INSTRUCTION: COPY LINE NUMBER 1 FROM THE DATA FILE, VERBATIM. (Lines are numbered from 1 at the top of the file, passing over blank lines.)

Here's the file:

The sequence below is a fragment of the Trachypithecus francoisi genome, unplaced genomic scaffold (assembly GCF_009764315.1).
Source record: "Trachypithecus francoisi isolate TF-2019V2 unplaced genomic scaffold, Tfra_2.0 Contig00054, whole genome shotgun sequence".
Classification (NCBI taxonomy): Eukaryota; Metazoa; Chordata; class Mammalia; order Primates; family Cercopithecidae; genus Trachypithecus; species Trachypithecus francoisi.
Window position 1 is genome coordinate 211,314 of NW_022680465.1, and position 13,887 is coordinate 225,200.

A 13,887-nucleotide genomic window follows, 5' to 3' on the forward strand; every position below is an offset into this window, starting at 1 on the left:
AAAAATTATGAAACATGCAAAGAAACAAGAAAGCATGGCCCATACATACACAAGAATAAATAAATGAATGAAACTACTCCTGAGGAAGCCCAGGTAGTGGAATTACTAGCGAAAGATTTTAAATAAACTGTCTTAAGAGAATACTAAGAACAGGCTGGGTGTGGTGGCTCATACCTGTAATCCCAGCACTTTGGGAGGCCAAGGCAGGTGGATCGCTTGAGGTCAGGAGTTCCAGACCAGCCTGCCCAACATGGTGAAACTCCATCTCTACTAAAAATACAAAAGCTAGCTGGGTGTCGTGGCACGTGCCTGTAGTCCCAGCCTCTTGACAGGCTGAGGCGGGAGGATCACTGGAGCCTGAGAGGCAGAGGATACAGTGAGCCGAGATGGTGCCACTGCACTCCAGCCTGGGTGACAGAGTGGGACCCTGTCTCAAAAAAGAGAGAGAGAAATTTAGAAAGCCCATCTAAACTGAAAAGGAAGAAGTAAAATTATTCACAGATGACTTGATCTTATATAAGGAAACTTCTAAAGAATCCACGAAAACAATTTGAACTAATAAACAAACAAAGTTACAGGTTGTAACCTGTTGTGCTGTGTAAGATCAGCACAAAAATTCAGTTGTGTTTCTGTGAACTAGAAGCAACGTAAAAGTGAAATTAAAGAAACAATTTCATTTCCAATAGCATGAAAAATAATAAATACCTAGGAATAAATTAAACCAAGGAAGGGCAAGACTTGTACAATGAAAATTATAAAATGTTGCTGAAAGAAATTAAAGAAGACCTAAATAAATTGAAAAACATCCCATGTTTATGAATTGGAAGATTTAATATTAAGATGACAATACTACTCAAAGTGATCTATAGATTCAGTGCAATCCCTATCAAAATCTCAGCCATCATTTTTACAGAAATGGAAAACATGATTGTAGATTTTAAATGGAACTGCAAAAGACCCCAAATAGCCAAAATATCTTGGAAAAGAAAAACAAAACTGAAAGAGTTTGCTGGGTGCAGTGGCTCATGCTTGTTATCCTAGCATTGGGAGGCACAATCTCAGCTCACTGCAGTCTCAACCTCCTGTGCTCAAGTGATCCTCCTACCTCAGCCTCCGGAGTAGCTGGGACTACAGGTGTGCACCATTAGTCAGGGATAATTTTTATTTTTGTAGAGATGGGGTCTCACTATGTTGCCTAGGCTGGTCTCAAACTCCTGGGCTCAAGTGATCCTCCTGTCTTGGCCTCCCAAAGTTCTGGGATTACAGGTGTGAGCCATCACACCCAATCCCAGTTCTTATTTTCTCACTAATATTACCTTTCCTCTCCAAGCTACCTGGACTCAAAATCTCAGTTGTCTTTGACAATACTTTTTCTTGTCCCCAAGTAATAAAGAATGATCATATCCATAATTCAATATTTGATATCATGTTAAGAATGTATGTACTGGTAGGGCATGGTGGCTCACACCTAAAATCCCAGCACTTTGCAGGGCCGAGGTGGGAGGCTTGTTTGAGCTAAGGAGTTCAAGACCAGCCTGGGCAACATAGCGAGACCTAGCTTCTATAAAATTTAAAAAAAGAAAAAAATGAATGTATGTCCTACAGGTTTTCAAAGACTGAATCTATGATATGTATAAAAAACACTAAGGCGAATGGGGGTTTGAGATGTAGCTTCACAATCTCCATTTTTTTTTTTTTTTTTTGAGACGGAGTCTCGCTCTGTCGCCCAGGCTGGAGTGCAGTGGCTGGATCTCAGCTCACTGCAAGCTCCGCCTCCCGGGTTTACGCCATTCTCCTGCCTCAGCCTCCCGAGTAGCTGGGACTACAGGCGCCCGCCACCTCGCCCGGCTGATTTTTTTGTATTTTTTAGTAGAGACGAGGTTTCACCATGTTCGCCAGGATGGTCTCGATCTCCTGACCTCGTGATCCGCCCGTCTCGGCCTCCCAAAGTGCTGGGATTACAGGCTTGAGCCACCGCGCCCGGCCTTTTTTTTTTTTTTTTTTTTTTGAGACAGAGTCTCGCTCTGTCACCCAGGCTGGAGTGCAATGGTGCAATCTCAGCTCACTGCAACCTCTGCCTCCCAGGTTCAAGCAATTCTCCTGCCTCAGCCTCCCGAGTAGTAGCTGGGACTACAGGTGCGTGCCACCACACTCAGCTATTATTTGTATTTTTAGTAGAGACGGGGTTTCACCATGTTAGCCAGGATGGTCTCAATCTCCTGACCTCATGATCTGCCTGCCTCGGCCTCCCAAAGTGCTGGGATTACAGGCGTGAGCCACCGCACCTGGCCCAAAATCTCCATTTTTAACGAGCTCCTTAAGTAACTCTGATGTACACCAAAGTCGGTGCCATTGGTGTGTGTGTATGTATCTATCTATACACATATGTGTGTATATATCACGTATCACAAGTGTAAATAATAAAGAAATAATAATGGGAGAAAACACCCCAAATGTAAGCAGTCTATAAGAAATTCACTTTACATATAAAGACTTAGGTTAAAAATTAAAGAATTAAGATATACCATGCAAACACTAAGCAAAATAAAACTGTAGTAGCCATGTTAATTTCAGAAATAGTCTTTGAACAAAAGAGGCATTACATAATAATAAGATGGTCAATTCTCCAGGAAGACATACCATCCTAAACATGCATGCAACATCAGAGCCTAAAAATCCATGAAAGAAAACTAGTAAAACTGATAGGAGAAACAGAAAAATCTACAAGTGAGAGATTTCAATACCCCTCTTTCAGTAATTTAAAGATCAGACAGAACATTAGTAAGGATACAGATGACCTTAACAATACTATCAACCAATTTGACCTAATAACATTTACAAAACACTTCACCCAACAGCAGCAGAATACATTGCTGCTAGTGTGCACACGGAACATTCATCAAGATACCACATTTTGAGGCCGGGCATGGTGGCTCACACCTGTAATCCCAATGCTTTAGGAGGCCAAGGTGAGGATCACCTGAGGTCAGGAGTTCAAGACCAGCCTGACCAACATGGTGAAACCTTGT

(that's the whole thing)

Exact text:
The sequence below is a fragment of the Trachypithecus francoisi genome, unplaced genomic scaffold (assembly GCF_009764315.1).